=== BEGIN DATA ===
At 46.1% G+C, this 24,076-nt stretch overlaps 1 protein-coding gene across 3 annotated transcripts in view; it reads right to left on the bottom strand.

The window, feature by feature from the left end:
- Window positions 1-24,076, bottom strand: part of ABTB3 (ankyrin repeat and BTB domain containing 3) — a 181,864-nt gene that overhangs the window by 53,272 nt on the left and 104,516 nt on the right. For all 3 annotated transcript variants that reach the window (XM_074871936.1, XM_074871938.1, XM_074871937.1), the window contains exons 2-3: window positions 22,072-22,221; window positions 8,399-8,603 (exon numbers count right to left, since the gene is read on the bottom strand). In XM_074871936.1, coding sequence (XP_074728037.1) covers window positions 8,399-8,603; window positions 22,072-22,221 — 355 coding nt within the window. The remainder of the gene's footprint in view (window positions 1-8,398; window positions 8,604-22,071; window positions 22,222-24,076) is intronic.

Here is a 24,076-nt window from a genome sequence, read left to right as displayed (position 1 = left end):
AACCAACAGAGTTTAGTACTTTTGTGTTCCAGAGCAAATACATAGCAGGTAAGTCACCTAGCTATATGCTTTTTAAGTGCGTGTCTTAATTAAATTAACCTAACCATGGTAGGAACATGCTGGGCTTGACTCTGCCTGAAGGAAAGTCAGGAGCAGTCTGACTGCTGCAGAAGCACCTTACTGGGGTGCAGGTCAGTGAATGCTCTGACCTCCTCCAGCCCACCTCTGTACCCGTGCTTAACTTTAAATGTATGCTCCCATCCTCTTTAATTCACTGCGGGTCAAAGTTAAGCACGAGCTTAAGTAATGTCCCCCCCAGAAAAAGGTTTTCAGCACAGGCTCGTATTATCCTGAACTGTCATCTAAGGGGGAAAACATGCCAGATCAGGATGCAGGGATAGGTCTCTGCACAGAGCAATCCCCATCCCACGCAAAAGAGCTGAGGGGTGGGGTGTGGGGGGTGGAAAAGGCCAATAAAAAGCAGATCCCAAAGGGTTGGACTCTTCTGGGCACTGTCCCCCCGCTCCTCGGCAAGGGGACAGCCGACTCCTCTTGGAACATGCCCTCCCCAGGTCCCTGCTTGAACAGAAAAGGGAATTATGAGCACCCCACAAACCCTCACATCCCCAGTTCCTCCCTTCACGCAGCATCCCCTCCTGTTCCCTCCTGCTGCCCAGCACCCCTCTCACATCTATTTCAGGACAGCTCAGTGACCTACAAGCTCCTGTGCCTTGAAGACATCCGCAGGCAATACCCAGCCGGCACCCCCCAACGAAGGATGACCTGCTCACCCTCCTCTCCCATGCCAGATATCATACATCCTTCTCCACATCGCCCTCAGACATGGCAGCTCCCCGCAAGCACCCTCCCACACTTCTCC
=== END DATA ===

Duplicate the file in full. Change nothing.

At 46.1% G+C, this 24,076-nt stretch overlaps 1 protein-coding gene across 3 annotated transcripts in view; it reads right to left on the bottom strand.

The window, feature by feature from the left end:
- Window positions 1-24,076, bottom strand: part of ABTB3 (ankyrin repeat and BTB domain containing 3) — a 181,864-nt gene that overhangs the window by 53,272 nt on the left and 104,516 nt on the right. For all 3 annotated transcript variants that reach the window (XM_074871936.1, XM_074871938.1, XM_074871937.1), the window contains exons 2-3: window positions 22,072-22,221; window positions 8,399-8,603 (exon numbers count right to left, since the gene is read on the bottom strand). In XM_074871936.1, coding sequence (XP_074728037.1) covers window positions 8,399-8,603; window positions 22,072-22,221 — 355 coding nt within the window. The remainder of the gene's footprint in view (window positions 1-8,398; window positions 8,604-22,071; window positions 22,222-24,076) is intronic.

Here is a 24,076-nt window from a genome sequence, read left to right as displayed (position 1 = left end):
AACCAACAGAGTTTAGTACTTTTGTGTTCCAGAGCAAATACATAGCAGGTAAGTCACCTAGCTATATGCTTTTTAAGTGCGTGTCTTAATTAAATTAACCTAACCATGGTAGGAACATGCTGGGCTTGACTCTGCCTGAAGGAAAGTCAGGAGCAGTCTGACTGCTGCAGAAGCACCTTACTGGGGTGCAGGTCAGTGAATGCTCTGACCTCCTCCAGCCCACCTCTGTACCCGTGCTTAACTTTAAATGTATGCTCCCATCCTCTTTAATTCACTGCGGGTCAAAGTTAAGCACGAGCTTAAGTAATGTCCCCCCCAGAAAAAGGTTTTCAGCACAGGCTCGTATTATCCTGAACTGTCATCTAAGGGGGAAAACATGCCAGATCAGGATGCAGGGATAGGTCTCTGCACAGAGCAATCCCCATCCCACGCAAAAGAGCTGAGGGGTGGGGTGTGGGGGGTGGAAAAGGCCAATAAAAAGCAGATCCCAAAGGGTTGGACTCTTCTGGGCACTGTCCCCCCGCTCCTCGGCAAGGGGACAGCCGACTCCTCTTGGAACATGCCCTCCCCAGGTCCCTGCTTGAACAGAAAAGGGAATTATGAGCACCCCACAAACCCTCACATCCCCAGTTCCTCCCTTCACGCAGCATCCCCTCCTGTTCCCTCCTGCTGCCCAGCACCCCTCTCACATCTATTTCAGGACAGCTCAGTGACCTACAAGCTCCTGTGCCTTGAAGACATCCGCAGGCAATACCCAGCCGGCACCCCCCAACGAAGGATGACCTGCTCACCCTCCTCTCCCATGCCAGATATCATACATCCTTCTCCACATCGCCCTCAGACATGGCAGCTCCCCGCAAGCACCCTCCCACACTTCTCC